Characterization of the Transition Region in the QCD Phase Diagram
The study of the Quantum Chromodynamics (QCD) phase diagram has been the object of great effort in the scientific community both from theory and experiment, and has been investigated from first principles through lattice simulations in the low density regime.
The transition between ordinary matter and a deconfined Quark Gluon Plasma was shown from lattice QCD to be a smooth crossover. It is probed experimentally in relativistic heavy-ion collisions at the Brookhaven National Laboratiory (BNL) and CERN, where sufficiently high temperatures are reached to create such a system. This transition is believed to become of the first order at large baryon density, implying the existence of a critical point. The search for such a point is the main goal of the second Beam Energy Scan (BES-II) program at BNL.
In this dissertation, I focus on the transition region of the QCD phase diagram by calculating several observables with different theoretical approaches. In the first part of this work, I study the moment in heavy-ion collisions at which the chemical composition of the system is fixed: the chemical freeze-out. I compare net-particle fluctuations calculated in the Hadron Resonance Gas (HRG) model to experimental data to determine the chemical freeze-out temperature, with particular attention on the dependence of such temperature on the flavor composition of the particles. A separate analysis is performed to study the content of the hadron spectrum, through a comparison of HRG model and lattice QCD results.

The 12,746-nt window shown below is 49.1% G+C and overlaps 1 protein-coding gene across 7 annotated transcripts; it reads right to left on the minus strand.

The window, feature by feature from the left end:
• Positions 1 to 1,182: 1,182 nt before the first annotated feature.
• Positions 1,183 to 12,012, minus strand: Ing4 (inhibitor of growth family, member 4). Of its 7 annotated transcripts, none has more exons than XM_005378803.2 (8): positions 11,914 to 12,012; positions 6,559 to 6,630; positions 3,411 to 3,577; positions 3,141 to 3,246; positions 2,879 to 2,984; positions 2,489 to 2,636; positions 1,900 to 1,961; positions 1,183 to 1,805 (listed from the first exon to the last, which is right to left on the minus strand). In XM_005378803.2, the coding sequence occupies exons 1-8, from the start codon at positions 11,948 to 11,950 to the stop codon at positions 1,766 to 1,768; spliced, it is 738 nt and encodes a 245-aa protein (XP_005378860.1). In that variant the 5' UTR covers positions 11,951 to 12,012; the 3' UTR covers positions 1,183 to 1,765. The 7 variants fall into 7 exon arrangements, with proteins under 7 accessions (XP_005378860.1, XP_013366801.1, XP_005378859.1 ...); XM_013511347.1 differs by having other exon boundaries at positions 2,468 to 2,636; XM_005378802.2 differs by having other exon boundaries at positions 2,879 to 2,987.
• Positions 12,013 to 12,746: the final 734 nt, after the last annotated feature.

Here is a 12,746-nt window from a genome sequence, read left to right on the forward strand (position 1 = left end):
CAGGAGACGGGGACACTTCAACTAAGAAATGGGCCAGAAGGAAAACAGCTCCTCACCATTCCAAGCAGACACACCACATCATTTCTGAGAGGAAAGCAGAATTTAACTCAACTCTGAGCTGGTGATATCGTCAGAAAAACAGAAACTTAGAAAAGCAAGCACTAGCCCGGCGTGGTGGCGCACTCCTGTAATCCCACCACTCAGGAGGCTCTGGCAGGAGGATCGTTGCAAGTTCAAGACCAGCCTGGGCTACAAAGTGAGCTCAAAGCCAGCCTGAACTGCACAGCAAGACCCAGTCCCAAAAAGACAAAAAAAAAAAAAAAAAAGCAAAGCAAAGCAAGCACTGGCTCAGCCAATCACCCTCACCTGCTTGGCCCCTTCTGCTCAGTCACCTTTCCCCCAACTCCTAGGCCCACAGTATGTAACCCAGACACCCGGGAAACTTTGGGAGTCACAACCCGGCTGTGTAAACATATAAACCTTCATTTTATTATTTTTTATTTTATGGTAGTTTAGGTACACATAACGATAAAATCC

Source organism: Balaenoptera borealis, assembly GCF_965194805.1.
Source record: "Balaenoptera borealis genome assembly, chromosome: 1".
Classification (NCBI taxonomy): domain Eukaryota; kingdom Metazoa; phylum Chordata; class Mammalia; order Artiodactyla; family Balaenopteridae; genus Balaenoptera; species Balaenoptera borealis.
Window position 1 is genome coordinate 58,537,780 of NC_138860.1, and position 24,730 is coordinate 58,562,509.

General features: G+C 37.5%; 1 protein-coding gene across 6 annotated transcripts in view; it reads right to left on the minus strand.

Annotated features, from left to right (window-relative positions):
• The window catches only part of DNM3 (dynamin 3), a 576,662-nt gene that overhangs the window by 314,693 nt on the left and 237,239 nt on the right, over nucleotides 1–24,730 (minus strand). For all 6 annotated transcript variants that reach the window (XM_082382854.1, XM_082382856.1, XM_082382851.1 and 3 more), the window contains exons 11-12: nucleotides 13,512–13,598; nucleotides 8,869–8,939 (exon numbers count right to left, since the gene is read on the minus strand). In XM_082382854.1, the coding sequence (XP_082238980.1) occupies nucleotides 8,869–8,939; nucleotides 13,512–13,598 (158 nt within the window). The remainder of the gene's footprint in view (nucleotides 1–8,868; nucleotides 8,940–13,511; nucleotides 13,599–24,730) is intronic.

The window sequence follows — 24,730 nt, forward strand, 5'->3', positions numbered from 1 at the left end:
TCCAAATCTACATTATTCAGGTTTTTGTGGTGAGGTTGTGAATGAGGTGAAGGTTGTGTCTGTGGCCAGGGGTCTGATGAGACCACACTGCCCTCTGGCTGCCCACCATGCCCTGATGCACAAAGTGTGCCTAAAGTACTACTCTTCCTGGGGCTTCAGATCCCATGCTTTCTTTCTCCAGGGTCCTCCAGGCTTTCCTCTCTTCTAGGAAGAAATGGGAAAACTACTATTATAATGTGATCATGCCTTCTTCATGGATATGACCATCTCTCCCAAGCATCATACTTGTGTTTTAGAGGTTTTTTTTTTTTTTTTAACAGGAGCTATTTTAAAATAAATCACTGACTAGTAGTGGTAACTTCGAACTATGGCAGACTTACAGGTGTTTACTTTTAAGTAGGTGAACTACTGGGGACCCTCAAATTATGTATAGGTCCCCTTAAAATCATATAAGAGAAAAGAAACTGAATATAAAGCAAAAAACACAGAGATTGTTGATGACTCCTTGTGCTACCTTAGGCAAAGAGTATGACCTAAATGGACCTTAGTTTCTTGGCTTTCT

I also generate a family of Equations of State (EoS) for QCD matching lattice calculations at low baryon density, and including a critical point in the correct universality class. Moreover, I investigate the consequences of the critical point on measurable quantities, providing guidance for the forthcoming data from the BES.
Finally, in light of the recent extension of hydrodynamic simulations to include all conserved charges of strong interactions, I produce an EoS for QCD that depends on all three chemical potentials. I then study the impact of these additional conserved charges on the thermodynamics when realistic conditions on the composition of the system are imposed.